By this particular Friday, I was physically exhausted and mentally drained. I had dinner as normal at home with my family. I went upstairs to finish off some work then I came back down to unwind and watch TV.
Because I was so busy earlier, I didn’t have the dessert that I would normally have. So I decided to have something when I went downstairs later on. But because I was still stressed, tired, emotional and feeling a general sense of anxiety, that dessert didn’t quite hit the spot.
So I got myself a bowl of cereal, and then the floodgates opened from there that night.
As I said, I have been prone to some binges before but I think this was the first one that I felt was triggered by an emotional need.
And that weekend I ended up doing the same thing on both Saturday and Sunday.
There was this mix of emotions – regret how I ate on Friday, despair about my career prospects, and general fear and anxiety about how things would pan out (which I guess is something a lot of us will have felt during the pandemic at least at some stage).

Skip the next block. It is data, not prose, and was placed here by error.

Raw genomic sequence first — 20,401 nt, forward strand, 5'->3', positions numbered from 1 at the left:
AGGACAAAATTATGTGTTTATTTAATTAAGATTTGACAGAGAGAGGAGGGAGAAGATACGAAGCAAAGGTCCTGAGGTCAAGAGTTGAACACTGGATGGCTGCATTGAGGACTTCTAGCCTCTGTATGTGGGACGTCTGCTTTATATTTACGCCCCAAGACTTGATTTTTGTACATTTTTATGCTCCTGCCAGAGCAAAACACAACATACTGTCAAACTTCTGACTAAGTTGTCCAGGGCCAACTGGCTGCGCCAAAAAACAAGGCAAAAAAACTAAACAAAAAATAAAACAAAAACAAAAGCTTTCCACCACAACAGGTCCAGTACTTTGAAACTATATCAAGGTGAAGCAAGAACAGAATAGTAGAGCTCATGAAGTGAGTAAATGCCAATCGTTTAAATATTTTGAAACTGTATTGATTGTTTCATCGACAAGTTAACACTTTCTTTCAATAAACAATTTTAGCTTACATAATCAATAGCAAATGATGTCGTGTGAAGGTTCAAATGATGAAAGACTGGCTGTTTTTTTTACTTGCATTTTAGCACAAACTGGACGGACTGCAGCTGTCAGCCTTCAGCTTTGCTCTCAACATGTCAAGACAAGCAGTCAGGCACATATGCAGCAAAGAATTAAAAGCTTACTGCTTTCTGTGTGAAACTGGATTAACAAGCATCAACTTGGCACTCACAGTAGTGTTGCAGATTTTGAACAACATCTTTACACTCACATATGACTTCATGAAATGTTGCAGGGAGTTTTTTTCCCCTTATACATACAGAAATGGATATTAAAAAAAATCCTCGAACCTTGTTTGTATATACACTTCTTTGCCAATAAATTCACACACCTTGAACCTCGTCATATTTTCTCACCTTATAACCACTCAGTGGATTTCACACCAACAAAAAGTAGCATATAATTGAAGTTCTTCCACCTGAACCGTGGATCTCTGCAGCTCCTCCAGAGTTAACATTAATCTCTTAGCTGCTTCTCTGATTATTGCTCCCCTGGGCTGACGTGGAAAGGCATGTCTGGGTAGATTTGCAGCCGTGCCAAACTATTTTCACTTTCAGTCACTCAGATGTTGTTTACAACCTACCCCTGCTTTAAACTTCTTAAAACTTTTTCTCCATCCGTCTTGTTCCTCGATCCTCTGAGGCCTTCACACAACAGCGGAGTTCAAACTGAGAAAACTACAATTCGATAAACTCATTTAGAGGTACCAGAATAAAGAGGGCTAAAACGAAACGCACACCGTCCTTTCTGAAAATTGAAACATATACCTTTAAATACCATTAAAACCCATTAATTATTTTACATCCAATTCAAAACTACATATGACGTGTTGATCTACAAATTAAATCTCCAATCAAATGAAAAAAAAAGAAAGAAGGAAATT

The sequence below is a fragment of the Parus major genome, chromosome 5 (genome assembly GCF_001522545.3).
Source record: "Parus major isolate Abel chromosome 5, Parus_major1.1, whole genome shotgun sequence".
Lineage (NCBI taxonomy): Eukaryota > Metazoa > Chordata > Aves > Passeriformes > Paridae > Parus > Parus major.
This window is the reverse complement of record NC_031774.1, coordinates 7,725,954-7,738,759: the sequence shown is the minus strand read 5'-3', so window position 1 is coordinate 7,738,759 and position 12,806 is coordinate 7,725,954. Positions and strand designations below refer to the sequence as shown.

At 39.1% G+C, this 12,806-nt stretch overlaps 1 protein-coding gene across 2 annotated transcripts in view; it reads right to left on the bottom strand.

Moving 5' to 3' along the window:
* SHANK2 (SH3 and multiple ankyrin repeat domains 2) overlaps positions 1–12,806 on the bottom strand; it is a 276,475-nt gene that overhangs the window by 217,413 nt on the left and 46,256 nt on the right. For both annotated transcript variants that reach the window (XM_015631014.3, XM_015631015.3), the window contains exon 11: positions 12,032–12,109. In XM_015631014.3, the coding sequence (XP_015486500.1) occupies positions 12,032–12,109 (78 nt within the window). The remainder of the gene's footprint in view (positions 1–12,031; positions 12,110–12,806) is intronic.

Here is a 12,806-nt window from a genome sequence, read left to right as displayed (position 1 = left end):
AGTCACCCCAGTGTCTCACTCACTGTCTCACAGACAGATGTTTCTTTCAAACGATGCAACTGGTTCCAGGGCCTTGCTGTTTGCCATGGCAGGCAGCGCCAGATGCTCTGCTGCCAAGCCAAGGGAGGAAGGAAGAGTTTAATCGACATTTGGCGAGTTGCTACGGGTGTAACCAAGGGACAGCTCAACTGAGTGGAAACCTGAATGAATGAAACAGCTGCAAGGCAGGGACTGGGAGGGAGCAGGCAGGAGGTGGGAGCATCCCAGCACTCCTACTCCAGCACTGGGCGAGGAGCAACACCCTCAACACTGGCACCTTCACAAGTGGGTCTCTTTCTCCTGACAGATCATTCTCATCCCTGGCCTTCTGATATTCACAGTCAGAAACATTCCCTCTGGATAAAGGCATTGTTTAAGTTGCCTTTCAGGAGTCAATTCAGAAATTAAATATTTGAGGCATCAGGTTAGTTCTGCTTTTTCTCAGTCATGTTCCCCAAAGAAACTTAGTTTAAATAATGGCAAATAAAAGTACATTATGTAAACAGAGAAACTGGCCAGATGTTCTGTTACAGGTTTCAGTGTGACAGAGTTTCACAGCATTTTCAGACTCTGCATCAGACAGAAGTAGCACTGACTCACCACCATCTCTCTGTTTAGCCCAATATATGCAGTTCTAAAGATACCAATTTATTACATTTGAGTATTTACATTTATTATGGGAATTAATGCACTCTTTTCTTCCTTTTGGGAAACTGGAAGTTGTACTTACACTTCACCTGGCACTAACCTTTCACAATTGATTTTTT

One Binge To Binge Eating Disorder
Since then, food binges had become a more regular occurrence and something of a coping mechanism.
Based on my past behaviour and personality type, I likely would have ended up with binge eating disorder sooner or later, regardless of that night. It’s just that was the tipping point for me.
Coping With Binge Eating Disorder
My experience with binge eating disorder does have a happier continuation. I am still prone to occasional binges, and they are much less frequent and tend to be smaller in scale, but it is still something I need to be mindful of.
So I can’t call it an ending, but I am in a much better position.
I left that toxic job a couple of weeks later and joined a much better company a few weeks after that.
And because my binges very rarely got to the scale or frequency that it was causing other health issues, I haven’t had to deal with long-term health consequences that can come from binge eating disorder.
I was (and still am) prone to bloating and nausea after binges but I learned how to let my body recover and I get back to feeling my normal self within a couple of days when it does happen.
So fingers crossed, the worst of it is behind me. I now just need to stay on top of my physical health and mental wellbeing.
Other binge eating disorder sufferers are of course not in the same position and may have a lot more to deal with and I have to keep reminding myself how fortunate I am that I seem to have at least broken out of the spiral I was in.